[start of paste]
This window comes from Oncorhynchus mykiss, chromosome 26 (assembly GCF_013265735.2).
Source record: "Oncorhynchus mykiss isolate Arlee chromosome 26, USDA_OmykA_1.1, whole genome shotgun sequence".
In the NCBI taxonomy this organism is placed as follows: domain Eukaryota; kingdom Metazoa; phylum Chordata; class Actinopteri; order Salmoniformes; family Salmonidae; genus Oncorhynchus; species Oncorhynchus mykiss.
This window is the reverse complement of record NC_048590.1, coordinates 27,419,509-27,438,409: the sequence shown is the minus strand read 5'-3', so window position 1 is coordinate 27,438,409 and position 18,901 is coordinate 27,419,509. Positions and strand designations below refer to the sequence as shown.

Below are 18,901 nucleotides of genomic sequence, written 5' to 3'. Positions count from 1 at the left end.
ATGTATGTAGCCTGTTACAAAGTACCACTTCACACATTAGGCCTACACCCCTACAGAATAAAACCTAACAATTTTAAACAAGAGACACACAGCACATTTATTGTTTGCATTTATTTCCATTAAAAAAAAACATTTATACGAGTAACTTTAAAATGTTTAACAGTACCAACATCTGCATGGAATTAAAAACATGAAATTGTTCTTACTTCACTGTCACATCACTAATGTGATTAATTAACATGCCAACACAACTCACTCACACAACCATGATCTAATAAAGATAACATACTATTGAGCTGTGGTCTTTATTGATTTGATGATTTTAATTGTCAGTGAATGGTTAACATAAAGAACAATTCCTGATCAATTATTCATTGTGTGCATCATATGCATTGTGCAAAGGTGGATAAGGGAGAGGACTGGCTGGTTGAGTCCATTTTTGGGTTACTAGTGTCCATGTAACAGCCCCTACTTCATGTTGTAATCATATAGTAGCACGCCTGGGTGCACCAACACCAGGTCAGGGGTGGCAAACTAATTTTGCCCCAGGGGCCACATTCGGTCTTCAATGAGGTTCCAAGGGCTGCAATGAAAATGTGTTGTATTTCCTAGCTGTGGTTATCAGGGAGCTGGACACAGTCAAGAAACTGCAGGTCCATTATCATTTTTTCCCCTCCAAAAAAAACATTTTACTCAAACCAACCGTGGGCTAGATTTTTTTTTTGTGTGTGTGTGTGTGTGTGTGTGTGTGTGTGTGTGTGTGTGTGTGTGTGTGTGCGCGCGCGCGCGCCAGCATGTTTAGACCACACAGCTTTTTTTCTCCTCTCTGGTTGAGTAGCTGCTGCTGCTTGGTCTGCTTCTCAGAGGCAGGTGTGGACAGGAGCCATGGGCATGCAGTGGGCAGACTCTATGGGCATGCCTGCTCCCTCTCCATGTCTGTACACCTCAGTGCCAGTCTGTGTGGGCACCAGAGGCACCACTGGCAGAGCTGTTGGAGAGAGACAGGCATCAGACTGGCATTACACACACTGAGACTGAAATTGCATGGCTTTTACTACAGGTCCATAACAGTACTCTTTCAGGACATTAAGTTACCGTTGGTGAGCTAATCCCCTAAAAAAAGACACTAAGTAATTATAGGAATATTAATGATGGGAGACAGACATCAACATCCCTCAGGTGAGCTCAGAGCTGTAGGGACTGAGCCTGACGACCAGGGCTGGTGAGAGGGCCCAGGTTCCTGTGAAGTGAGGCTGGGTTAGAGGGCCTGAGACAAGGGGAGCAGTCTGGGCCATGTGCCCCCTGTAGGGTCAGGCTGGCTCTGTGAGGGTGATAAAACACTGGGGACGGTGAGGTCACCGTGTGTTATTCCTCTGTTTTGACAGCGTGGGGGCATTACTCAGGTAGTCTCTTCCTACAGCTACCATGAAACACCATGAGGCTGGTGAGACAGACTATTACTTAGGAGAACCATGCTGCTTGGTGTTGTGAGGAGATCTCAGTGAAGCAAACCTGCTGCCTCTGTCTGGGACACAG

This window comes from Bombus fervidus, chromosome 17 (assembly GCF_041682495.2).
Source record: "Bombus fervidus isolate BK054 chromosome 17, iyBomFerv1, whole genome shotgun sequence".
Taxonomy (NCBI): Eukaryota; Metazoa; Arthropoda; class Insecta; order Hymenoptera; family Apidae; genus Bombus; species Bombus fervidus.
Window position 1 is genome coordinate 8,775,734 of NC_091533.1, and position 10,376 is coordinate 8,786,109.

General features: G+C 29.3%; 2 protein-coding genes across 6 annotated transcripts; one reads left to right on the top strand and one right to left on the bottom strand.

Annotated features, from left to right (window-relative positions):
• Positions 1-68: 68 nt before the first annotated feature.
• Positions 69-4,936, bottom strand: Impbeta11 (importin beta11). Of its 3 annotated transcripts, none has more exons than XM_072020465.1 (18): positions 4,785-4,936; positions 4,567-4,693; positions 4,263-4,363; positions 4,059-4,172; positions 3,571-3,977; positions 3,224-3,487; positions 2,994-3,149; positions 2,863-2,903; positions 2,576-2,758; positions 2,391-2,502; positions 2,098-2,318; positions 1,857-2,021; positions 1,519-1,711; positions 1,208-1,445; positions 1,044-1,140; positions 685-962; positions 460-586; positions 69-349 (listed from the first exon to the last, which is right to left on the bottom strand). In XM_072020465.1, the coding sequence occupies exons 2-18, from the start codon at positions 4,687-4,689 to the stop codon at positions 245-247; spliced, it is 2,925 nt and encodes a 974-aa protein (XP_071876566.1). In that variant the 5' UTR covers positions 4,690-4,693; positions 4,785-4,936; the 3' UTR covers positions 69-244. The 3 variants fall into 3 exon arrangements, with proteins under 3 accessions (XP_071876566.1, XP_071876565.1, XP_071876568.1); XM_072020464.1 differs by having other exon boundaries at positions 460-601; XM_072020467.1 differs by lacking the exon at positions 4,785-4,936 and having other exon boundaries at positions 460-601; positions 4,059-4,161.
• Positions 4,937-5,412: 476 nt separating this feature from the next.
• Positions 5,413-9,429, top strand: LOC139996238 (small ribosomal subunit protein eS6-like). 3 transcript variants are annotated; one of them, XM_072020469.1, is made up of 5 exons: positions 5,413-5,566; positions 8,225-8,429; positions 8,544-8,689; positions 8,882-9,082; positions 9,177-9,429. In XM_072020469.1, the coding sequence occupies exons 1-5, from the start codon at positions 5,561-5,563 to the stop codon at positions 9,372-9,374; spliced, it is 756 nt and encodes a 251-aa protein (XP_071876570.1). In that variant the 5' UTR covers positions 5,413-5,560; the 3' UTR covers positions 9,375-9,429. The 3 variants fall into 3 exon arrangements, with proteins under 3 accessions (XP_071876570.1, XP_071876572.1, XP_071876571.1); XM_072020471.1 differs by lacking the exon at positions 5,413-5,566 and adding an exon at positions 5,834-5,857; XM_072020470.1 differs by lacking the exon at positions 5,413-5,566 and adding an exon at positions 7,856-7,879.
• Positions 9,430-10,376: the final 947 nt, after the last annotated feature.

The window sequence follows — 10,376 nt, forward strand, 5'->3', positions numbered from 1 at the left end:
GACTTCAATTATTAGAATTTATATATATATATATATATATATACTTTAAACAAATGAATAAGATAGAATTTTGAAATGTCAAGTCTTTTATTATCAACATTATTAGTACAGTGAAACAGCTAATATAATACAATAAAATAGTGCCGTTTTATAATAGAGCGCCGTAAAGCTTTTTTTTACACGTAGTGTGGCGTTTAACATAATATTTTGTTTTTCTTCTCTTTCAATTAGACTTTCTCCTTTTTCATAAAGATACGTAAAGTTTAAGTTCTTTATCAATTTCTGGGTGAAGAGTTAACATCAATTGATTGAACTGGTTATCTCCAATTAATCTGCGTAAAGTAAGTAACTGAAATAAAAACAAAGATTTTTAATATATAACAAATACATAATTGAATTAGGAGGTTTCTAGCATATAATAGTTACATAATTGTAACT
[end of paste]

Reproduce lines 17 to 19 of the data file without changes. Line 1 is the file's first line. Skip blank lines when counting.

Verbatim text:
• Positions 9,430-10,376: the final 947 nt, after the last annotated feature.

The window sequence follows — 10,376 nt, forward strand, 5'->3', positions numbered from 1 at the left end:
GACTTCAATTATTAGAATTTATATATATATATATATATATATACTTTAAACAAATGAATAAGATAGAATTTTGAAATGTCAAGTCTTTTATTATCAACATTATTAGTACAGTGAAACAGCTAATATAATACAATAAAATAGTGCCGTTTTATAATAGAGCGCCGTAAAGCTTTTTTTTACACGTAGTGTGGCGTTTAACATAATATTTTGTTTTTCTTCTCTTTCAATTAGACTTTCTCCTTTTTCATAAAGATACGTAAAGTTTAAGTTCTTTATCAATTTCTGGGTGAAGAGTTAACATCAATTGATTGAACTGGTTATCTCCAATTAATCTGCGTAAAGTAAGTAACTGAAATAAAAACAAAGATTTTTAATATATAACAAATACATAATTGAATTAGGAGGTTTCTAGCATATAATAGTTACATAATTGTAACT